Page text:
Then, in the wind (with a hat) I did a great training day. I was so proud of myself that I mentally recorded the day—Tuesday, April 23rd. Basically, I did 21 minutes of running (some could say shuffling) and 24 minutes of walking—splits of 3 minute run / 3 minute walk—plus a one mile walking warm up and a one mile walking warm down. The total workout was about an hour and half. The total mileage just over four miles. That is some progress from where I started and it fired me up. My lungs were still struggling, but I was very happy with the day. 

Fast forward...that night my throat was a bit scratchy and I woke up on Wednesday with a full blown head cold. This time I made myself stay in bed and did nothing (hard to do as a wife and mother) and it took a week and a half to finally feel like I was normal again. 

Also in April, the marathon class I have been taking at the YMCA—that was connected to the Whiskey Row Marathon event—wrapped up. I have learned a great deal from the two instructors and have finally organized their handouts into a binder for myself. The instructors shared so many little tips and advice like: clip your toenails a few days before the marathon race so you don't get a rub burn from a too long toenail and so your feet can get used to the new toenail length. It seems silly, but for a 26 mile race, something small can turn out big. It was those kind of tidbits—from their personal experience and dare I say personal mistakes—that I recorded in my marathon journal, which will become so valuable as my marathon race day approaches.

Finally, in April I invested in some shoes. A small investment, but not what you might think. One of the women in the Y marathon class told me that Goodwill often had sports gear. I must get a good running bra, which start at $50 and running shoes, which start at $100. Needless to say, that is so beyond my budget right now. My little $214 is just covering my bills and a little gas. No room for extras. So I thought I would see what I could find at Goodwill. My guardian angel must have been looking out for me because I found a brand new pair of New Balance Walkers, sized 8.5 for $5. I tried them on and nearly started crying. I also found a fleece pull over that had a great pocket for my iPhone, which I use in my training. Did I mention that it was also half off day when I went in. I felt very loved indeed.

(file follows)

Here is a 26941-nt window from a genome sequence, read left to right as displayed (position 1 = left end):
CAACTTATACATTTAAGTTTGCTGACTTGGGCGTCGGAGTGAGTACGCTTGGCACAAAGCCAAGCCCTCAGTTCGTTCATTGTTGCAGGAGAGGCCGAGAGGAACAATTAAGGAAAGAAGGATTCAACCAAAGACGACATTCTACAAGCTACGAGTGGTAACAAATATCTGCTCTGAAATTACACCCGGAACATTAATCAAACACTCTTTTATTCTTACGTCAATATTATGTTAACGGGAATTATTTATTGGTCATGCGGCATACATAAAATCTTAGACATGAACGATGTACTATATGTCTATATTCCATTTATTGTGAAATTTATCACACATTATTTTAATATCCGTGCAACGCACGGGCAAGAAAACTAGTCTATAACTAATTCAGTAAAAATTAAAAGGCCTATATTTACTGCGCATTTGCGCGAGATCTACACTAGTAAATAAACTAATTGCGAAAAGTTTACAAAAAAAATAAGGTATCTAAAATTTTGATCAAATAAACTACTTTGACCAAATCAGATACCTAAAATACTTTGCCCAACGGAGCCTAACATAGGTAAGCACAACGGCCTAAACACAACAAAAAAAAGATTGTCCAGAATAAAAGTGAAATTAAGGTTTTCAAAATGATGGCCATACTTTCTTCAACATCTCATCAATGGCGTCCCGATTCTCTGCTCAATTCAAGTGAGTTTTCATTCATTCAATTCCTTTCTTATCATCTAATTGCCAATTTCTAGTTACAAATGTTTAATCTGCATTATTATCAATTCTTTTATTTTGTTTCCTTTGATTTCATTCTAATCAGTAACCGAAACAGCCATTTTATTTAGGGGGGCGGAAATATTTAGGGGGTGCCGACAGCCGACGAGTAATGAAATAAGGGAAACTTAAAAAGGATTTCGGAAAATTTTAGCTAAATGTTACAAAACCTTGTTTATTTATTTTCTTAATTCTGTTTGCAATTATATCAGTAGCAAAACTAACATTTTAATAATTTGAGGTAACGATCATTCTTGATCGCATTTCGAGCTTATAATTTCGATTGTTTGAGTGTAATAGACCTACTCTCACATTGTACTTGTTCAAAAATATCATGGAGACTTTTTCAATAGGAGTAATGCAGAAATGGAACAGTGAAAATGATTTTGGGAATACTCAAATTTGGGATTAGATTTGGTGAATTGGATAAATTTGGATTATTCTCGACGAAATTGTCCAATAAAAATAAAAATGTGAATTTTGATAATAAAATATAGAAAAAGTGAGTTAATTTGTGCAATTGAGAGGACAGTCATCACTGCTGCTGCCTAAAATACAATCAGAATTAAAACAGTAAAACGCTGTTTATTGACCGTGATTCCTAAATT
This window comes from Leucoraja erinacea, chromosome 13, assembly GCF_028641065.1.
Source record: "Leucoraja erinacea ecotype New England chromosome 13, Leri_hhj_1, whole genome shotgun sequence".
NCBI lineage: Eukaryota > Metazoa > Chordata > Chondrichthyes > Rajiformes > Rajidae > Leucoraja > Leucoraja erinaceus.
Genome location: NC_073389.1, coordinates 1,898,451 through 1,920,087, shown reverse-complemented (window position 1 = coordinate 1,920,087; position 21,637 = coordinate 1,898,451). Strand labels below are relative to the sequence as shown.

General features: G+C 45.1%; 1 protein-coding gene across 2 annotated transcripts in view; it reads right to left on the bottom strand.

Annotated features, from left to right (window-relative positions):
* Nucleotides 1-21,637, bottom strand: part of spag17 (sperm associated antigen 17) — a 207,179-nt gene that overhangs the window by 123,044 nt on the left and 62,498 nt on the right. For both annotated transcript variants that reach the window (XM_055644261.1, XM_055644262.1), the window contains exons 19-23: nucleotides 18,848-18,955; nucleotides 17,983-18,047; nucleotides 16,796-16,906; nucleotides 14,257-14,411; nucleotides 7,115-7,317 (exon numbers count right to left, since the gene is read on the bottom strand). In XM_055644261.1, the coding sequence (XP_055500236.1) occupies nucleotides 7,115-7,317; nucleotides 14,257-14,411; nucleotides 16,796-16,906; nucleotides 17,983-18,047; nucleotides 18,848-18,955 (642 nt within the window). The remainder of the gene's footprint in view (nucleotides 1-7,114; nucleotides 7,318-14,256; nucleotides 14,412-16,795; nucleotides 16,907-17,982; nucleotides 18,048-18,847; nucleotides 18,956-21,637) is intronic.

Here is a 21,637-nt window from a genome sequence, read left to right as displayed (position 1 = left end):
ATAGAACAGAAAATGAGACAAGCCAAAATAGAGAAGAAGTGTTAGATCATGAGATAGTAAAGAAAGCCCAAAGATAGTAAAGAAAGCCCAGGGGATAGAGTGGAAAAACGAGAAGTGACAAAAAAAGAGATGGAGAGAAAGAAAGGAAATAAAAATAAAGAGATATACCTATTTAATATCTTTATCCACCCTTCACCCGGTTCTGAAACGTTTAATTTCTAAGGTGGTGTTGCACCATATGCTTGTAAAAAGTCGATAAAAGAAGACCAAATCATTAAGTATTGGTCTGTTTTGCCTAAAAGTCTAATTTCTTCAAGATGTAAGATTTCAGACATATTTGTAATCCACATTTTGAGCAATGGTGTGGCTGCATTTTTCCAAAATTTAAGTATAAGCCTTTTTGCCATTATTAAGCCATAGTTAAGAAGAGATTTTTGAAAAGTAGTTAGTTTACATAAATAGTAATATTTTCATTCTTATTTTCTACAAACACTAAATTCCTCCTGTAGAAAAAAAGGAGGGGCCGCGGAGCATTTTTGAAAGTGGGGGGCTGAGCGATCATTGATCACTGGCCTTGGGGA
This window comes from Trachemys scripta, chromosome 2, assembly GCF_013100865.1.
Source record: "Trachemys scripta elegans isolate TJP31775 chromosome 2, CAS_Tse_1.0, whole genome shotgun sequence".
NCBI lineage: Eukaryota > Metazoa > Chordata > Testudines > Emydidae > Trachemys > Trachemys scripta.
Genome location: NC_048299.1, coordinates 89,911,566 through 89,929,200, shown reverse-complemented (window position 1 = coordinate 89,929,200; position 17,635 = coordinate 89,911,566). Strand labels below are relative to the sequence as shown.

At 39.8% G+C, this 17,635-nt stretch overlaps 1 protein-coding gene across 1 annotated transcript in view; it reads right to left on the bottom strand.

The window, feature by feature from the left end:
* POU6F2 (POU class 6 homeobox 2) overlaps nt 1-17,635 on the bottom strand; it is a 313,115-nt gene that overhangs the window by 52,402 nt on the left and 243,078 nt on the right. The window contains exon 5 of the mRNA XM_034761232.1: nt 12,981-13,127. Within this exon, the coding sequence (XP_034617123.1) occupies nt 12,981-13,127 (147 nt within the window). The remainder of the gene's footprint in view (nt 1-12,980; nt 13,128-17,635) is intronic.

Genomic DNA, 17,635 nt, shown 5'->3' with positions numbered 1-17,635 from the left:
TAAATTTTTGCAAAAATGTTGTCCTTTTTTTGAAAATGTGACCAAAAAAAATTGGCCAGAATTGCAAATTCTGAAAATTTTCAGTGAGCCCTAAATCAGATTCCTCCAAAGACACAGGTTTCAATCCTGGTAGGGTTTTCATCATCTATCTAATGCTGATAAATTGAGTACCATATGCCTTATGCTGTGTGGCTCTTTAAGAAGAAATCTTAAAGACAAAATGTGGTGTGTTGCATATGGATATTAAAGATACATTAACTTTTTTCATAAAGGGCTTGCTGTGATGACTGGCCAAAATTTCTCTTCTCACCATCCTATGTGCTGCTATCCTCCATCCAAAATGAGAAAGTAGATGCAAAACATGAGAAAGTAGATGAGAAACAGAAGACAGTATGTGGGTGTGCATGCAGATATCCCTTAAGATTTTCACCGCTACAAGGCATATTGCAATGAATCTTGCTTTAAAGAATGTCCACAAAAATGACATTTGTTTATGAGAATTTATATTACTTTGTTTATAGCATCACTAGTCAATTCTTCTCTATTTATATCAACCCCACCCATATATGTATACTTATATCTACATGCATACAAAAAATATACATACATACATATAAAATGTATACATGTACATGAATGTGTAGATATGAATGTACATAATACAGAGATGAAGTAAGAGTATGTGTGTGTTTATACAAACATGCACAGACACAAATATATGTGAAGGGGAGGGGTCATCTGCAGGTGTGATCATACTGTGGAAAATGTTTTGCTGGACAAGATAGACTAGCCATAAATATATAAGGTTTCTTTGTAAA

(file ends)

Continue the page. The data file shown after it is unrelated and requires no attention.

I am making the progress of a tortoise, but in the fable the tortoise does win the race against the jack rabbit. There is hope for me yet.

Saturday, March 30, 2013

A Little Something About The Office

Folks just wanted to share how great my office turned out. It's an oasis for me. I love coming here and settling into work. It feels like when I had my old painting studio in NYC on Broadway. The possibilities are endless...

(Chine collé print by Laura Sue Phillips)

(Bird sculptures by Rick Hartner and painting by Edith Isaac Rose)

(Native American basket, gift from Julia Kane)